One solution might be to use a job classification in Job Zone Level Five, which permits up to 10 years of preparation time -- although even then, the master's plus 10 years of experience would amount to fourteen years of training time, greatly in excess of the government standard.
    Employers may include requirements in excess of the minimum normally permitted, but they have to expect an audit, requiring them to justify the "excessive" preparation time by showing business necessity.
    Some American employers do not understand the intricacies of the labor certification regulations and insist on a higher set of requirements. If the attorneys acquiesce, their clients may put the higher than recommended requirements on the PERM form.
    As a general norm, an audit will be expected.  Employers should remember that an audit may take several years to resolve, so for expeditious decisions, employers should try conform their applications to the minimum preparation time proposed by the DOL.

     

     
  2. FOREIGN TRAINED RNs NUMBERS CONTINUE TO PLUMMET

    by , 01-16-2012 at 06:29 AM (Chris Musillo on Nurse and Allied Health Immigration)
    by Chris Musillo
    During most of the 2000s, internationally trained nurses made up about 10-15% of all new RNs that came on-line in the US. These numbers disappeared with the onset of retrogression in January 2008. The retrogression, now in its fourth year, has eviscerated the number of foreign-trained RNs.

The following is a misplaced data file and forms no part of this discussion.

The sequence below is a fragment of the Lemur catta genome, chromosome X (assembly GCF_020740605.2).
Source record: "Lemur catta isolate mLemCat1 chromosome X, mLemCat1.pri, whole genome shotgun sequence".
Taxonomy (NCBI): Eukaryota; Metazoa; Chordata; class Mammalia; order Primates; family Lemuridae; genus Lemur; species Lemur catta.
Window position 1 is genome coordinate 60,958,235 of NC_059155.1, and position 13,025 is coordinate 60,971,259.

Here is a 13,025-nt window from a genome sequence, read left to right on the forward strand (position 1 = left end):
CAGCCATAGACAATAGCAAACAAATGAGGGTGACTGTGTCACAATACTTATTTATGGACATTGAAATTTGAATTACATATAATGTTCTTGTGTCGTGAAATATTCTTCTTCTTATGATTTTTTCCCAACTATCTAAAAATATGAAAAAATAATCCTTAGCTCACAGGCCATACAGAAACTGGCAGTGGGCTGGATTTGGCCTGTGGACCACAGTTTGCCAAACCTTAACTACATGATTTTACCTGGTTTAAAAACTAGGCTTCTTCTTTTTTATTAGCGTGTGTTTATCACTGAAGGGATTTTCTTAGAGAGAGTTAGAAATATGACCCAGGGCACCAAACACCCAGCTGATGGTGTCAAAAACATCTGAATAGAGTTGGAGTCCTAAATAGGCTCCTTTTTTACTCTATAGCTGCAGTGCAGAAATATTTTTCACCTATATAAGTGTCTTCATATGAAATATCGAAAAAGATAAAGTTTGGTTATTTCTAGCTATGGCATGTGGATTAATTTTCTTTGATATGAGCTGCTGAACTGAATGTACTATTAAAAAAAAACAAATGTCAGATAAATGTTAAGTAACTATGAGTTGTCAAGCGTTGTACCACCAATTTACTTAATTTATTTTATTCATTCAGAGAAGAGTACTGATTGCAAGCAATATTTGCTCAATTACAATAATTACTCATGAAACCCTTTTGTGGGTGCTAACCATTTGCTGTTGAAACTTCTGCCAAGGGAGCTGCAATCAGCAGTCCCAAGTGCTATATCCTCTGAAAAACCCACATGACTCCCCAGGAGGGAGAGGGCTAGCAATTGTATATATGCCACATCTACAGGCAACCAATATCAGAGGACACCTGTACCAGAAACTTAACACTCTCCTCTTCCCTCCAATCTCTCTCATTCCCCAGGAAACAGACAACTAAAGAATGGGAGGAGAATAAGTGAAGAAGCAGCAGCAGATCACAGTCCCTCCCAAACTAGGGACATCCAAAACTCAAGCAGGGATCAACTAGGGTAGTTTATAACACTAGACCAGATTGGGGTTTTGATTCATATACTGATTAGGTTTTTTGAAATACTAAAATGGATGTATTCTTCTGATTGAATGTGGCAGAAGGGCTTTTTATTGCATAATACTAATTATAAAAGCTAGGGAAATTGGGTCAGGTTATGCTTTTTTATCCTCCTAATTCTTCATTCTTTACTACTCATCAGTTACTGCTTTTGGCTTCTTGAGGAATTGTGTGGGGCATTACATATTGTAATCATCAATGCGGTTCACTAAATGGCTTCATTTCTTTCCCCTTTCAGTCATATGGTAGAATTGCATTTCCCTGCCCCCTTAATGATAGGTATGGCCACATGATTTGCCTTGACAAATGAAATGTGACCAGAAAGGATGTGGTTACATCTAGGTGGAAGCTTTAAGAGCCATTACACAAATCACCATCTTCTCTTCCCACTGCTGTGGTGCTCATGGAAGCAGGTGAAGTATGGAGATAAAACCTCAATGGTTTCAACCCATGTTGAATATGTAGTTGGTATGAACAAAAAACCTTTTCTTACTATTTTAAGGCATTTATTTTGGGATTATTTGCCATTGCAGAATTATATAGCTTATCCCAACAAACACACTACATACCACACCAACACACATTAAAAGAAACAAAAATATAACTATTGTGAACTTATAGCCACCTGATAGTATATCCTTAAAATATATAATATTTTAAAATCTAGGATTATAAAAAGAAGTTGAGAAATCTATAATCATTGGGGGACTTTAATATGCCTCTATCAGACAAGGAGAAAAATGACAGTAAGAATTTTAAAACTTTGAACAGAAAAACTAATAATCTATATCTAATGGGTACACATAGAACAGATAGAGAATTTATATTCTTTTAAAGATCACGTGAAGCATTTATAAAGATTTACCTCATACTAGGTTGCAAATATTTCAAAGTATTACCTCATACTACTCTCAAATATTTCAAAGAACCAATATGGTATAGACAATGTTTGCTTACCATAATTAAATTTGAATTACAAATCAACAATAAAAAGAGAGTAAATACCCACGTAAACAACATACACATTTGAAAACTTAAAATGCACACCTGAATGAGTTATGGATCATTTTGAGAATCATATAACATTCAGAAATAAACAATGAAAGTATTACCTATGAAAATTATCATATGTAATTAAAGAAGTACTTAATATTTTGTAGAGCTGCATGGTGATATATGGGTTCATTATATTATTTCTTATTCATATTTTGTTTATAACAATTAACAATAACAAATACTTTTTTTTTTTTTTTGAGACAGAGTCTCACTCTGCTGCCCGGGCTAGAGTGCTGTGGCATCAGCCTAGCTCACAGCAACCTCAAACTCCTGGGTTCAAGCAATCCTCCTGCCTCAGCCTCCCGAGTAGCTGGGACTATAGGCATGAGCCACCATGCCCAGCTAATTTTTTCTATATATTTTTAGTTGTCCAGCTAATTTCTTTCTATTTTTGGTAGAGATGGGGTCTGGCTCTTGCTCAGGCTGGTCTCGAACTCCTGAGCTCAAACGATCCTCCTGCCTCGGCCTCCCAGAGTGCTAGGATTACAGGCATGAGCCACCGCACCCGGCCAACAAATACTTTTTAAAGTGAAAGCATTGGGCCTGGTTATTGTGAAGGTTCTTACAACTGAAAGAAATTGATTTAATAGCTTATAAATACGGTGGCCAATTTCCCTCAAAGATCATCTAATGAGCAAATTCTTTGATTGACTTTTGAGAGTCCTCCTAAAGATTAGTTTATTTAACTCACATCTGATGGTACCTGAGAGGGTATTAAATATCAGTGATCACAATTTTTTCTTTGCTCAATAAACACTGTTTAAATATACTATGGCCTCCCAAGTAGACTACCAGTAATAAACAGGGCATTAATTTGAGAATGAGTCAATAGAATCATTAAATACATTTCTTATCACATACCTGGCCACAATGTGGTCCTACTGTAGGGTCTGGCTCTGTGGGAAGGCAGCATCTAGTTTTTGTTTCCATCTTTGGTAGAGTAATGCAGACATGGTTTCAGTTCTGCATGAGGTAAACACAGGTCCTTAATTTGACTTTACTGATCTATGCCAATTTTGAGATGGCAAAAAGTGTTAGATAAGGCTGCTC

In 2008, about 51,373 internationally educated RNs passed the NCLEX exam. In 2011, that number has been more than halved to 23,266, a drop of about 28,000. Fortunately for US healthcare users, US-educated RNs have filled half of the gap; about 14,000 more US-educated nurses now take the NCLEX-RN then did in 2008.

    While the US nursing shortage certainly has eased in recent months, economists and government officials all agree that this is a temporary condition. By the end of the decade the US could be short 250,000 to 1 million nurses, depending on whose estimates you read.




    NCLEX-RN Test Takers


     
    US Educated
    Int'l Educated
    Total


    2008
    158,385
    51,373
    209,758




    2009
    161,362
    40,622
    201,984


    2010
    167,597
    30,178
    197,775


    2011
    172,041
    23,266
    195,307




    Source: NCSBN Fact Sheets


    Read the full Healthcare and Immigration Law Blog at www.musillo.com or www.ilw.com.


  3. Letters of the Week: Jan 16 - Jan 20

    Please email your letters to editor@ilw.com or post them directly as "Comment" below.
  4. Despite Prosecutorial Discretion Policy, Same Sex Spouses of US Citizens Still Facing Deportation

    by , 01-13-2012 at 08:53 AM (Greg Siskind on Immigration Law and Policy)